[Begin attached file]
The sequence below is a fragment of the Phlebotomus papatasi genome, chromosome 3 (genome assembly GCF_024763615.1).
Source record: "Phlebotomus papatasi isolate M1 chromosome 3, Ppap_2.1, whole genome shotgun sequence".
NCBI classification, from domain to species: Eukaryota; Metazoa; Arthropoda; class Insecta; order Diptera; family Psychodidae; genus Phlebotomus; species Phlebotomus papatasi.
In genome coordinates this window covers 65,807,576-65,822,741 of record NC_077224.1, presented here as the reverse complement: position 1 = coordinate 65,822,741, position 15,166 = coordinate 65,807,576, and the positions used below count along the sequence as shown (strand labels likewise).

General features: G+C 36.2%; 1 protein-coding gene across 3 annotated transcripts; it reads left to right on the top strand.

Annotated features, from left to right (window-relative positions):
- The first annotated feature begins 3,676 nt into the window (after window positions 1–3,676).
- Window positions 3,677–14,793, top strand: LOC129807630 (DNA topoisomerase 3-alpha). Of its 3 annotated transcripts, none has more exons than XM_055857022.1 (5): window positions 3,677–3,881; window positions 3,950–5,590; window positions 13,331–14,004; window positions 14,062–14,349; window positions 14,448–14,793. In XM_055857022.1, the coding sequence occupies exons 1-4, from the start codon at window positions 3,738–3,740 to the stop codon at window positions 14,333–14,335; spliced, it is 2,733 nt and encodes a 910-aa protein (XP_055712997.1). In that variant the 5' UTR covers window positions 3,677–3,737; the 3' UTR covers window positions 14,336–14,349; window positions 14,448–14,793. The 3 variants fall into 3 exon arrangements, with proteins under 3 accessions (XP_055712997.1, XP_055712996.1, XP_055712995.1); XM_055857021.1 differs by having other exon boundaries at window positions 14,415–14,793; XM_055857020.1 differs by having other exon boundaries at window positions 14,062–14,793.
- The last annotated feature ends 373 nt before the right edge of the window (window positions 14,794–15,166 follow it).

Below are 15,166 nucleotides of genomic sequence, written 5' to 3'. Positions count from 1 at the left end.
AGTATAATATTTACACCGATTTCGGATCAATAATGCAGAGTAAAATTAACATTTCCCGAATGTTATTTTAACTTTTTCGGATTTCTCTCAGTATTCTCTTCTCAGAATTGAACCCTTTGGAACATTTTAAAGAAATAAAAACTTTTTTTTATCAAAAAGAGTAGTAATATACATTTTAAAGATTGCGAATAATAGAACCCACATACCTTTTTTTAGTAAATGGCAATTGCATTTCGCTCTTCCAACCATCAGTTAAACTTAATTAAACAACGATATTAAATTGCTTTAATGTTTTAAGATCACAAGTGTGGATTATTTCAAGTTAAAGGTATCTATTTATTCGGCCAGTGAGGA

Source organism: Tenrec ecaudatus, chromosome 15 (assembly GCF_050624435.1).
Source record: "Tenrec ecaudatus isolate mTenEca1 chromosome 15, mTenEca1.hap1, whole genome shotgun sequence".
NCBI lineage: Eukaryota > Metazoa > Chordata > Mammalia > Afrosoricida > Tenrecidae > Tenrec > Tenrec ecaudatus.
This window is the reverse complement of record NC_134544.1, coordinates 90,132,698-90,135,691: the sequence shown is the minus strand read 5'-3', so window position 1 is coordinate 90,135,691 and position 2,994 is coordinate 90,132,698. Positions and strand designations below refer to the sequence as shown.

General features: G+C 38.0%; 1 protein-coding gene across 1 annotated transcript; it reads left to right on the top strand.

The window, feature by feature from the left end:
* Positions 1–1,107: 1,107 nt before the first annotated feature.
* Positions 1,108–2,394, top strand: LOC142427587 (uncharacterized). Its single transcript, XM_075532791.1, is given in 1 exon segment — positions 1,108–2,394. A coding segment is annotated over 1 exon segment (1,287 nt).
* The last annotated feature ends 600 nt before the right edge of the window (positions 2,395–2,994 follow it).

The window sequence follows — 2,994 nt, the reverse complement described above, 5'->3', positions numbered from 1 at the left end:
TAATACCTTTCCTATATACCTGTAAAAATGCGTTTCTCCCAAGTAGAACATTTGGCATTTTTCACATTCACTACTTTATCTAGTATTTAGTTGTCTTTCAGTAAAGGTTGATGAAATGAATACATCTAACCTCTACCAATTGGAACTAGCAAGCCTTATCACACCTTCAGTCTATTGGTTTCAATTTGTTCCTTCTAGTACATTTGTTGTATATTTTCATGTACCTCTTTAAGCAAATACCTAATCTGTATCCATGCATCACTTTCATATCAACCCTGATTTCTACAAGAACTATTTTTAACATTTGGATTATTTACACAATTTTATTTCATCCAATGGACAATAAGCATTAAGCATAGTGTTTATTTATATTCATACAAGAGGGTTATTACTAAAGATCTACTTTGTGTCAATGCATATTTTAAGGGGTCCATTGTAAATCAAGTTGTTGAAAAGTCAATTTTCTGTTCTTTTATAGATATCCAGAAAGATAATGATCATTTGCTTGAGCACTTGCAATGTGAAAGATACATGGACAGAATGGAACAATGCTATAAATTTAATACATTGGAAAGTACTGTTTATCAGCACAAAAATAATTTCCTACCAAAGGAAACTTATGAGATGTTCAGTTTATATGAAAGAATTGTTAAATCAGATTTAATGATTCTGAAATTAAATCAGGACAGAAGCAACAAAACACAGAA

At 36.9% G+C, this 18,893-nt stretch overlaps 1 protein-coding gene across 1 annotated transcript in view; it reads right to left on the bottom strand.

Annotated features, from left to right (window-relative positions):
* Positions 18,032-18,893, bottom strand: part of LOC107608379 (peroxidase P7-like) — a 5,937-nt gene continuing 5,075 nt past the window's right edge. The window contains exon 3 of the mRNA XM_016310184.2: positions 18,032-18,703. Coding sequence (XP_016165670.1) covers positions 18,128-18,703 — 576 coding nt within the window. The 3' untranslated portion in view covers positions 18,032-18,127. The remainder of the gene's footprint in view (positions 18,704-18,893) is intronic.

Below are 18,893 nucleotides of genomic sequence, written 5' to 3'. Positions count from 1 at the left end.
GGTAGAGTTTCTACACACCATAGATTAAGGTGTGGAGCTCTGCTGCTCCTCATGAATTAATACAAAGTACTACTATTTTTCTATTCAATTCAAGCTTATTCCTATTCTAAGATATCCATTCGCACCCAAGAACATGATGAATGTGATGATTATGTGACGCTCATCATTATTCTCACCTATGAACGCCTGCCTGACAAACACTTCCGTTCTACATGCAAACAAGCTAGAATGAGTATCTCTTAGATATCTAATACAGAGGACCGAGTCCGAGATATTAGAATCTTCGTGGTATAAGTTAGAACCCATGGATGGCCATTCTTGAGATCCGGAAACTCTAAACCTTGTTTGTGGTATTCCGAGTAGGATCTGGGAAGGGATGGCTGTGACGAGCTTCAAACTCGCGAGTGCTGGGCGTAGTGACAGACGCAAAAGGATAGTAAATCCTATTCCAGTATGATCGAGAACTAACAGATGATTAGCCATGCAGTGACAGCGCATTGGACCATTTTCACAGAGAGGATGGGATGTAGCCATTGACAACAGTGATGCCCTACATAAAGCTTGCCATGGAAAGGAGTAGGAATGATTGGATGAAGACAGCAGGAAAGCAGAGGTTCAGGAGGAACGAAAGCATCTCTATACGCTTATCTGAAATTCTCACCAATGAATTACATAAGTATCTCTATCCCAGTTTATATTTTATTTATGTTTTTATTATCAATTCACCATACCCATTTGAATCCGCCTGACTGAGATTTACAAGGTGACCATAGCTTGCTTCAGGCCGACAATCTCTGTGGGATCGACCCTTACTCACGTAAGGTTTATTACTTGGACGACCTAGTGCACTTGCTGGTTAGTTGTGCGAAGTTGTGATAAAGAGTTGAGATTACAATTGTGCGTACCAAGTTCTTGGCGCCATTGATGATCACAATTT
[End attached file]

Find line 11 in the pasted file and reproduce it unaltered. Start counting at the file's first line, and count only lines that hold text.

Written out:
AGTATAATATTTACACCGATTTCGGATCAATAATGCAGAGTAAAATTAACATTTCCCGAATGTTATTTTAACTTTTTCGGATTTCTCTCAGTATTCTCTTCTCAGAATTGAACCCTTTGGAACATTTTAAAGAAATAAAAACTTTTTTTTATCAAAAAGAGTAGTAATATACATTTTAAAGATTGCGAATAATAGAACCCACATACCTTTTTTTAGTAAATGGCAATTGCATTTCGCTCTTCCAACCATCAGTTAAACTTAATTAAACAACGATATTAAATTGCTTTAATGTTTTAAGATCACAAGTGTGGATTATTTCAAGTTAAAGGTATCTATTTATTCGGCCAGTGAGGA